What is Community-Based Research?

“Community-based research is research that is conducted with and for, not on, members of a community.” (Kerry Strand. 2003. Community-Based Research and Higher Education: Principles and Practices, p. xxi)

Community-based research (CBR) is a methodological practice that places community partnerships at the forefront. CBR approaches are marked by the following principles:

  • Collaborative: The communities in which the research is taking place are full partners in all stages of the process. Community partners and academic experts work together to develop questions that are responsive to community needs, determine appropriate data collection methods, and develop effective knowledge dissemination strategies.
  • Change-oriented: Although community-based research can make important contributions to knowledge, its ultimate objective is to promote positive social change. Community-based research seeks to empower communities and effect policy changes.
  • Inclusive: Community-based research seeks to democratize knowledge by recognizing and valuing the unique strengths and perspectives of all members involved in the research process. CBR projects often use multiple and innovative data collection strategies and analysis methods that reflect the diverse expertise and experiences of the research team.

For a longer description of CBR Principles, see this post on REACH 2.0’s website.

Why Community-Based Research?

CBR approaches are increasingly being adopted in HIV/AIDS-related research because they promote an interdisciplinary framework that recognizes the multiple social, economic, political and health implications of HIV/AIDS. The benefits to academic researchers and community stakeholders are numerous.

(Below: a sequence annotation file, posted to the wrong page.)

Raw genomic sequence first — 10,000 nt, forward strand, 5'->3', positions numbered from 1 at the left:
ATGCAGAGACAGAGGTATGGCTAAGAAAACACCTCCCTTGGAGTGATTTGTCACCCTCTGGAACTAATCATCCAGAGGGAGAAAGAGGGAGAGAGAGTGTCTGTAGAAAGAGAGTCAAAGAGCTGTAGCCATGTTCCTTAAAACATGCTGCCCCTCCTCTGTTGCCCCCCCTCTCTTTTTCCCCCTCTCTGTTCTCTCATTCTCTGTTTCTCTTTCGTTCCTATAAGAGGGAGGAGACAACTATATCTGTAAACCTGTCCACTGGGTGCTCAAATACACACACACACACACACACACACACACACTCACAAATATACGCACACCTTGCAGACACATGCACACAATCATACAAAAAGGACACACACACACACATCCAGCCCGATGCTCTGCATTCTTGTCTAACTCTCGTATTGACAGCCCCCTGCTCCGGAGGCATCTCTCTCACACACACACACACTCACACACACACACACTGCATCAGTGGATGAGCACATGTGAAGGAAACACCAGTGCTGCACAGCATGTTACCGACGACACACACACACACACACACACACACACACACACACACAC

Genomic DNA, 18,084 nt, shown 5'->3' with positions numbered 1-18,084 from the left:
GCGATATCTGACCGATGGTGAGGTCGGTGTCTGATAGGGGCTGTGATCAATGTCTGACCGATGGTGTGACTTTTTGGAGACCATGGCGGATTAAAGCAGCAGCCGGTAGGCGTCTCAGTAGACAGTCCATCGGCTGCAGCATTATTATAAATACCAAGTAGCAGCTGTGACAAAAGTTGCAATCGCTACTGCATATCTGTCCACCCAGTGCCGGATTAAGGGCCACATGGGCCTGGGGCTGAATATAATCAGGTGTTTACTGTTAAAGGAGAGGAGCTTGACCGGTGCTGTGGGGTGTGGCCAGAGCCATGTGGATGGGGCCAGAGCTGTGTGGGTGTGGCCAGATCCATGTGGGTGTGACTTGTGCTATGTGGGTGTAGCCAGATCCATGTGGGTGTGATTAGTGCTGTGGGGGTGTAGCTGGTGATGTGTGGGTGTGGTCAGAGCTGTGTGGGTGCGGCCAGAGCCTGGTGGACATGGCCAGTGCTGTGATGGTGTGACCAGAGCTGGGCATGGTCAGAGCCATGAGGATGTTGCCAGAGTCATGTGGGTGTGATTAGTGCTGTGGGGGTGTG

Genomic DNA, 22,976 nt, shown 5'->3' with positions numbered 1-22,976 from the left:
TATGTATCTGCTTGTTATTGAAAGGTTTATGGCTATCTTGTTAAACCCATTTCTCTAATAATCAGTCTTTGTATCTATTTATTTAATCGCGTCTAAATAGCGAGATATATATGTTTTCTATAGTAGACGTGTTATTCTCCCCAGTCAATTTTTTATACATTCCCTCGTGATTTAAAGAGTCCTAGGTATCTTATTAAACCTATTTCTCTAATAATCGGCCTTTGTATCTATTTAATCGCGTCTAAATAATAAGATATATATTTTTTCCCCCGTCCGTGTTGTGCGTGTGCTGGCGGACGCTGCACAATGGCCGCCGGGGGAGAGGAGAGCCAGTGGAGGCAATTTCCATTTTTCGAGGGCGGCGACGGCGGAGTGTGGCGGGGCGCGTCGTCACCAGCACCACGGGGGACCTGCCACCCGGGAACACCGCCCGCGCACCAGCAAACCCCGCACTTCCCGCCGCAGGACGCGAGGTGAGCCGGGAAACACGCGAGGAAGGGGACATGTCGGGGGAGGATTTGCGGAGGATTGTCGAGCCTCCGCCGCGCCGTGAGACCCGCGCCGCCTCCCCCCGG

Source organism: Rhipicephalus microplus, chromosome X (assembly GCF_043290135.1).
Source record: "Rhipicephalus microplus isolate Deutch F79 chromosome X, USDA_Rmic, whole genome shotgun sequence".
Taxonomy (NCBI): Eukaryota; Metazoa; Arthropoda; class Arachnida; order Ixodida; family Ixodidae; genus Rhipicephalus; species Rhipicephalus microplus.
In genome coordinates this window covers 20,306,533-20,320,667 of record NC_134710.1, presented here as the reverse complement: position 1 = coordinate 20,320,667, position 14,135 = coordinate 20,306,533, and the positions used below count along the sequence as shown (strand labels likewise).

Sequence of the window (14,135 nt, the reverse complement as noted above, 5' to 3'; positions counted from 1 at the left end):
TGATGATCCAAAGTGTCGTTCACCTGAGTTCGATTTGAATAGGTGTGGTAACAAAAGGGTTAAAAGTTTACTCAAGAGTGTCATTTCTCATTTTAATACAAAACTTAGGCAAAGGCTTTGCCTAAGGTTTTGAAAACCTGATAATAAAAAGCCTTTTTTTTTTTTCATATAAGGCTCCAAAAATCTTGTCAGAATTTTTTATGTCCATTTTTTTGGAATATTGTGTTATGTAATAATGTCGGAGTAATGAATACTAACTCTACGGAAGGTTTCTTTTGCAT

• Benefits to academic researchers:  Incorporating the voices of local members at all stages of the process is a process that aligns with the UN’s Greater Involvement of People with HIV/AIDS (GIPA) Principles and that has the potential to produce research that is more socially relevant and equitable. Creating strong partnerships with community members can facilitate better recruitment of research participants. Recognizing multiple realities and sources of knowledge can increase the validity of the findings.
  • Benefits to communities: Community-based research that engages local members in setting research directions can influence policy decisions and improve their local members’ own practices and service-delivery. By partnering with academic and other research experts, community agencies can gain opportunities for capacity building in areas such as grant writing and evaluation skills.

Hallmarks of Successful Community-Based Research

Successful community-based research projects share a number of important characteristics:

  • Mutual respect and trust
  • Commitment to long-term, sustainable relationships
  • Flexibility
  • Built on existing strengths of the community
  • Methodological rigour and sound ethical practices

More about CBR on our site:

CBR Glossary

CBR at PAN

CBR Resources

 

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  • All Program and Projects
  • Community Based Research
  • Evaluation and Program Science
  • Positive Leadership Development Institute
  • Training and Leadership
  • The Research and Evaluation work at Pacific AIDS Network is funded through a partnership with the CIHR CBR Collaborative, a program of REACH 2.0.  REACH 2.0 is “a nation-wide, innovative, virtual laboratory for intervention research, participatory evaluation, and applied program science in HIV, hepatitis C, and other sexually transmitted and bloodborne infections.” The PAN Research and… Read more »